Fighting The Power

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Danesha Jackson says Black people have no choice at this point. "Yes if a police officer attacks me I am going to defend myself,� she says.... “They are killing our Black men, this is why I feel this way,� she adds.


In the wake of the murder of Sean Bell in a hail of more than 50 police bullets, African Americans are increasingly saying “enough is enough” and many people are talking about taking the law into their own hands in order to defend themselves against police, as evidenced by the angry protests in recent weeks throughout New York City. The Black Star News asked people on 125th Street in Harlem, which is a major barometer of the Black community’s views, what people believe: Do African Americans have the right to defend themselves against police brutality, using violence if necessary?

Danesha Jackson says Black people have no choice at this point. "Yes if a police officer attacks me I am going to defend myself,” she says. “I will also talk back to them the same way they talk back to me,” she adds, referring to the confrontational manner in which police often address Black people.  “They are killing our Black men, this is why I feel this way,” she adds.

Arleen Williams also feels that Black people have the duty to defend themselves against police brutality. "They stop people for no reason sometimes and assume just because you dress nice that you are a criminal," she says. Why can’t Black people with good paying jobs dress decently without raising suspicion, she wonders.
"If police officers were not so rude then there would not be a reason for people to defend themselves,” concurs Quintae Washington, also interviewed in Harlem.

Joe Williams, a Harlem resident, has a more measured response. He believes the best thing is to try to prevent a confrontation through dialogue between police and civilians on the street. "Whether it is a Black police officer against a Black civilian or a white police officer against a white civilian no one has the right to use excessive force against anyone,” he says.

However, when a civilian tries to make peace with a police officer and yet he ends up being beaten even after obeying the officer’s command, then that person has a right to defend himself or herself. Moreover, he blames the police for profiling. "If you’ve stolen something once in one store and then another store happened to be robbed the previous week then they assume it is related to you."

At the same time, Williams believes young Black men have a responsibility to improve their image in society. "It is important for our male youth to realize that how they dress and how they carry themselves have an impact on how the police officers perceive them,” he says, giving an example of gold teeth being associated with drug dealers. "A cop is going to respond to you based on your appearance and that is the reality."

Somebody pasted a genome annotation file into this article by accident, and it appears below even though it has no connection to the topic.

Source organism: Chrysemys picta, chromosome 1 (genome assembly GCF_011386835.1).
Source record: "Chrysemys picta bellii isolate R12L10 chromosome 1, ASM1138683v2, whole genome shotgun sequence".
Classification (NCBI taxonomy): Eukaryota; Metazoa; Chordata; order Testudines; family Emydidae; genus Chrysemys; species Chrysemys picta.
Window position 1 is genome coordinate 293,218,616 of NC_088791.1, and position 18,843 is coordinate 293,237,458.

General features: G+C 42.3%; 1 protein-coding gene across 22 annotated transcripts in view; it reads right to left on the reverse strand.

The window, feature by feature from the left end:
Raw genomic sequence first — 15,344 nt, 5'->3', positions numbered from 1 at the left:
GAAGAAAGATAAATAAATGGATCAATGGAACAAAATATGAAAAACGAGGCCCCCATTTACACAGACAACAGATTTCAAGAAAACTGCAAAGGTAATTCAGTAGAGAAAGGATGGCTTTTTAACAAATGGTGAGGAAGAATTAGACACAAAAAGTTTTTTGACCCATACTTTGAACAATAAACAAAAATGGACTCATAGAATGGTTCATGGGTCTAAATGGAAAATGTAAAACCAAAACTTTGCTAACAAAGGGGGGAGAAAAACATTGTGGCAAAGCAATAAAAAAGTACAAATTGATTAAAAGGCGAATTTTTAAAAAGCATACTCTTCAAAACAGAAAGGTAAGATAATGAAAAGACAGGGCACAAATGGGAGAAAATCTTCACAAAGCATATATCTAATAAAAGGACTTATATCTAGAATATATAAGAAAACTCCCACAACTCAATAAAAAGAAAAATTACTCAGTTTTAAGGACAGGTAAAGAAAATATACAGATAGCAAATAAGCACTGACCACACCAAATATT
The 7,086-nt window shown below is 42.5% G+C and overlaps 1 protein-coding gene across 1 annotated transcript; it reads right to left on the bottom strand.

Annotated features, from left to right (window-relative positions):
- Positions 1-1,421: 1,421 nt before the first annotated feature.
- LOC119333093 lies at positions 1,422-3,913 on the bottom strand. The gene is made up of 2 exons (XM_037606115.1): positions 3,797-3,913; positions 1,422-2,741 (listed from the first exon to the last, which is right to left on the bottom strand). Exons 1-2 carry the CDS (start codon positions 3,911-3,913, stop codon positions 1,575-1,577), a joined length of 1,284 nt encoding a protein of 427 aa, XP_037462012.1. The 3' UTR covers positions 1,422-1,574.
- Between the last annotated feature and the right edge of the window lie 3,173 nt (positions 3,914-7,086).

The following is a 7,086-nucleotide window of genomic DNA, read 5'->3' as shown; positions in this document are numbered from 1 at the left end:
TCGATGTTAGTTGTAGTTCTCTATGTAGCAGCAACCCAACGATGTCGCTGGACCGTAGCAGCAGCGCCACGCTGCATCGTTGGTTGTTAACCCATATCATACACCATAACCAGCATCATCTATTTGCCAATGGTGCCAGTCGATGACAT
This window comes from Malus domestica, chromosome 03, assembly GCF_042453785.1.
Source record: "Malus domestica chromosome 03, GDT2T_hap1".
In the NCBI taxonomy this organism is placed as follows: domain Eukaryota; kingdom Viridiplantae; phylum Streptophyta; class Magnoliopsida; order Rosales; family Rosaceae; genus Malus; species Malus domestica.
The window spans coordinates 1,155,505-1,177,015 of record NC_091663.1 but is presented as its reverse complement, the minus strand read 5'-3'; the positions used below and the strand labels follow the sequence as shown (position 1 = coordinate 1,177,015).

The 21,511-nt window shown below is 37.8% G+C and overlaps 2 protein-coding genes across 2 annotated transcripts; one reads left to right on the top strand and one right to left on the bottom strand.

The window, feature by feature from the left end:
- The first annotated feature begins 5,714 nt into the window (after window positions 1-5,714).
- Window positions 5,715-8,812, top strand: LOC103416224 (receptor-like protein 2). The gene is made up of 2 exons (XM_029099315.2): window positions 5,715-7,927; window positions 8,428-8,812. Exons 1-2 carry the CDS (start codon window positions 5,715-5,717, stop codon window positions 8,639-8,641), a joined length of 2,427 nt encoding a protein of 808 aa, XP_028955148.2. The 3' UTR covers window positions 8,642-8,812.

Another commentator on 125th Street, Kamilah Liverman, outright rejects any notion of anyone defending themselves against police. “The law will not protect that person,” she says.

The most interesting response comes from Arvell Harris, who is an African American police officer who works in the Harlem area. "We are living in a society within a society, wherein the laws almost give police officers the right to do what they want to do with us," he says.

Harris says he drives a Mercedes Benz and that he’s often pulled over by police officers, who assume that every Black person who drives a fancy car is a drug dealer. "The attitudes of some of my fellow officers are a trip,” he explains. “When they see that they were wrong for stopping me, instead of apologizing they accuse me of not immediately identifying myself as a police officer.”

While Harris does believe that, there is a right of “every citizen to defend themselves when attacked,” he adds, “the laws do not support that person once they have retaliated.”

However, what also bothers Harris is crime committed within Black communities. "How can you rape, murder, and steal from someone that looks like you?" he asks.

Queen Watesha Allah, who is a teacher at LIU Cultural Center in Harlem, feels that the entire system is stacked against Black folk. "Logically if you are being attacked then you should defend yourself, but the reality is we do not have any rights in this society,” she says. It goes beyond police brutality, she notes. Watesha Allah has seen many cases where
a single parent is struggling to pay her bills while ACS keeps threatening to take her
child away.

Moreover, as Blacks lose their homes through gentrification, the family unit is being torn asunder, she says. All these issues combine to weaken Black people’s capacity to resist. "They can throw you up against the wall and even if others are witnessing it they cannot do anything because the officer has both a gun and the laws of society to justify his actions."

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